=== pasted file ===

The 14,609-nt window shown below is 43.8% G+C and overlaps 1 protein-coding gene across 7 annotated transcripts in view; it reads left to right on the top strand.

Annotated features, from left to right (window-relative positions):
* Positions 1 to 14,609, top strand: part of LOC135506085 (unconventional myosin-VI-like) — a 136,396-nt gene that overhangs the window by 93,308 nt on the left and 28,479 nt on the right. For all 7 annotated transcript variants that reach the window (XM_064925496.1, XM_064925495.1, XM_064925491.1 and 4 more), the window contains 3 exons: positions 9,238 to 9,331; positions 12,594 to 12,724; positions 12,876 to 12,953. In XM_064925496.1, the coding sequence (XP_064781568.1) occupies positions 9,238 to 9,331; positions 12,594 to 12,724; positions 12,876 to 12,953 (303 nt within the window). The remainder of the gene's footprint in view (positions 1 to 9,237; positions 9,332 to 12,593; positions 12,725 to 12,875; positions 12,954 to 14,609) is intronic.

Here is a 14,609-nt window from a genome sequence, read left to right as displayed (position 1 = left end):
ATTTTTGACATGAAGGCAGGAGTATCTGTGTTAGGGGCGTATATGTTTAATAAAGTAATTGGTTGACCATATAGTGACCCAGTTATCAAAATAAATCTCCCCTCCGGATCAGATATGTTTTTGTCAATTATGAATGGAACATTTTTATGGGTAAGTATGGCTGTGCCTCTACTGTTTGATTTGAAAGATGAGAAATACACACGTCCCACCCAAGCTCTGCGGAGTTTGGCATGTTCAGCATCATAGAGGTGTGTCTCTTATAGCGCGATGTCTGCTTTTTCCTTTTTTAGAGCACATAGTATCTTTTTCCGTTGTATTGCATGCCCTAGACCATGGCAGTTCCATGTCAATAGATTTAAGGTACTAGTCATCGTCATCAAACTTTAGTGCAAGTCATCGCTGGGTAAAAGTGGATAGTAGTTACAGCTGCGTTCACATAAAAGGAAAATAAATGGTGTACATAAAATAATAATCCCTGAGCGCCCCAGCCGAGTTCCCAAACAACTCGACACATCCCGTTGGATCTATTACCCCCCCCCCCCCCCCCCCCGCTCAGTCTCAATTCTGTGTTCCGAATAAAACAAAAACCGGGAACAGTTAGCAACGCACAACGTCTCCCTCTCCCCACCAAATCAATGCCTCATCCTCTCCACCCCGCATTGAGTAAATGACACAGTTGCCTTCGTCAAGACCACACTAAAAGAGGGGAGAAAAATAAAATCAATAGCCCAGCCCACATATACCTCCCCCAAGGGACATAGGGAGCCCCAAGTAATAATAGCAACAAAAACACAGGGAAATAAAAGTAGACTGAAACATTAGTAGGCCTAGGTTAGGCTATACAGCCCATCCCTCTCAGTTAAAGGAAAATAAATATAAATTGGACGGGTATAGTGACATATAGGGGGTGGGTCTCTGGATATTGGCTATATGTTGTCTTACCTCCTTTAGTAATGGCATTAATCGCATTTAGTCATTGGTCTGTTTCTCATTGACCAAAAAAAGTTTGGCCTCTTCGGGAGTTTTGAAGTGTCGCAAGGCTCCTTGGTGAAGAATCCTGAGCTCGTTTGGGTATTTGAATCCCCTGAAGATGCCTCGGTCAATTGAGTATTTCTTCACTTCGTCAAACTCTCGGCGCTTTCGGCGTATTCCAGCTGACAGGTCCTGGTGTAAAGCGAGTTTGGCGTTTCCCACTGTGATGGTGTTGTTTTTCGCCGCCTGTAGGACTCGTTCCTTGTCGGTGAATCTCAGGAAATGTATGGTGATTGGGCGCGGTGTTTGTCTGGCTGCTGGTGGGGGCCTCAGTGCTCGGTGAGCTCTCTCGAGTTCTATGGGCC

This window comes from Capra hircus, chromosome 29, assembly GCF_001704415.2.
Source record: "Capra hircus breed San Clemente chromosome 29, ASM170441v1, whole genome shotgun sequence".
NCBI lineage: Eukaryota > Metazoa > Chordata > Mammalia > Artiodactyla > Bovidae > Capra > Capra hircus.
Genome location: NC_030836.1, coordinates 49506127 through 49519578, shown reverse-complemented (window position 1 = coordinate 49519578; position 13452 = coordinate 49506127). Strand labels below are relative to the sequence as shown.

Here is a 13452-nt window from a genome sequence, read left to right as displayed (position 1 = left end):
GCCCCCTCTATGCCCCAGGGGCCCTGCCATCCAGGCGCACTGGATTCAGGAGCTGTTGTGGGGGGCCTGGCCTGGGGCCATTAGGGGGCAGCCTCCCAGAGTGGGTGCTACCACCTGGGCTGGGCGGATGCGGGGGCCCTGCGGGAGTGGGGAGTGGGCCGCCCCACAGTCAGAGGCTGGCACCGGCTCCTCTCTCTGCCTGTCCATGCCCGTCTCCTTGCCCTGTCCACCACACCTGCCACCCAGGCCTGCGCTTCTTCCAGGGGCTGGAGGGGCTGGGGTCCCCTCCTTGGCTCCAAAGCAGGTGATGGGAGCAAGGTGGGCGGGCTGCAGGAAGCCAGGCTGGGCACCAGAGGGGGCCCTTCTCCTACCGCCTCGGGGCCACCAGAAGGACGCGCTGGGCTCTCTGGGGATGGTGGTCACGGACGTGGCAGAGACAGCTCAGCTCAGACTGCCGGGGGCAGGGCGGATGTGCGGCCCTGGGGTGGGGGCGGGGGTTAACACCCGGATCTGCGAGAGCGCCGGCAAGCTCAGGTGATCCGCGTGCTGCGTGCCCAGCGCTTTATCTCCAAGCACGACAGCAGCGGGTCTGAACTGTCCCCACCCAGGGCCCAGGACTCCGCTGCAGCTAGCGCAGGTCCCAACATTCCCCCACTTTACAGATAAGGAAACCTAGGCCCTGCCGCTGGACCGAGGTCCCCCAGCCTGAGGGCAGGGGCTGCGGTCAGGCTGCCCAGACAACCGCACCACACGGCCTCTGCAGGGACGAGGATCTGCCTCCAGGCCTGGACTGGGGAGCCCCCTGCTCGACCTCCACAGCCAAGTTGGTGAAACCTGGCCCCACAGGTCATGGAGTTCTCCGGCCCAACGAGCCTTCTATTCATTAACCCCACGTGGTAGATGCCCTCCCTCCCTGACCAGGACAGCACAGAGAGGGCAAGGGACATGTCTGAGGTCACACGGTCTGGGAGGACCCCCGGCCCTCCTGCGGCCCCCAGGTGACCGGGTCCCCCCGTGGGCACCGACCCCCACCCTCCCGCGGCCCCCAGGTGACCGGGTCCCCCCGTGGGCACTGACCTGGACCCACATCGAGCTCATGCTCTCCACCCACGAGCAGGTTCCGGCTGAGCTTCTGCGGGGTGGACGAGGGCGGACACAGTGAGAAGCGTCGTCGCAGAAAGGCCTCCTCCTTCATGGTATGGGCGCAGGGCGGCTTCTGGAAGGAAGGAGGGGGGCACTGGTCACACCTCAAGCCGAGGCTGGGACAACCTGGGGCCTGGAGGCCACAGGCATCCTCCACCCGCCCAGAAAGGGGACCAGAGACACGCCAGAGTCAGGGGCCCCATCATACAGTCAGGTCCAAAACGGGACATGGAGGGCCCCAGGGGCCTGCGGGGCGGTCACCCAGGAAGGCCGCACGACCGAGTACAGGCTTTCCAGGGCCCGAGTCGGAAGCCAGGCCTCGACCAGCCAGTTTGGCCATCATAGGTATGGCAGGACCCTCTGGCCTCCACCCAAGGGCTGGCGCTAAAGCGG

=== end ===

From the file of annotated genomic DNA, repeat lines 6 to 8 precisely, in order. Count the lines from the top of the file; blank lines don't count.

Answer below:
This window comes from Capra hircus, chromosome 29, assembly GCF_001704415.2.
Source record: "Capra hircus breed San Clemente chromosome 29, ASM170441v1, whole genome shotgun sequence".
NCBI lineage: Eukaryota > Metazoa > Chordata > Mammalia > Artiodactyla > Bovidae > Capra > Capra hircus.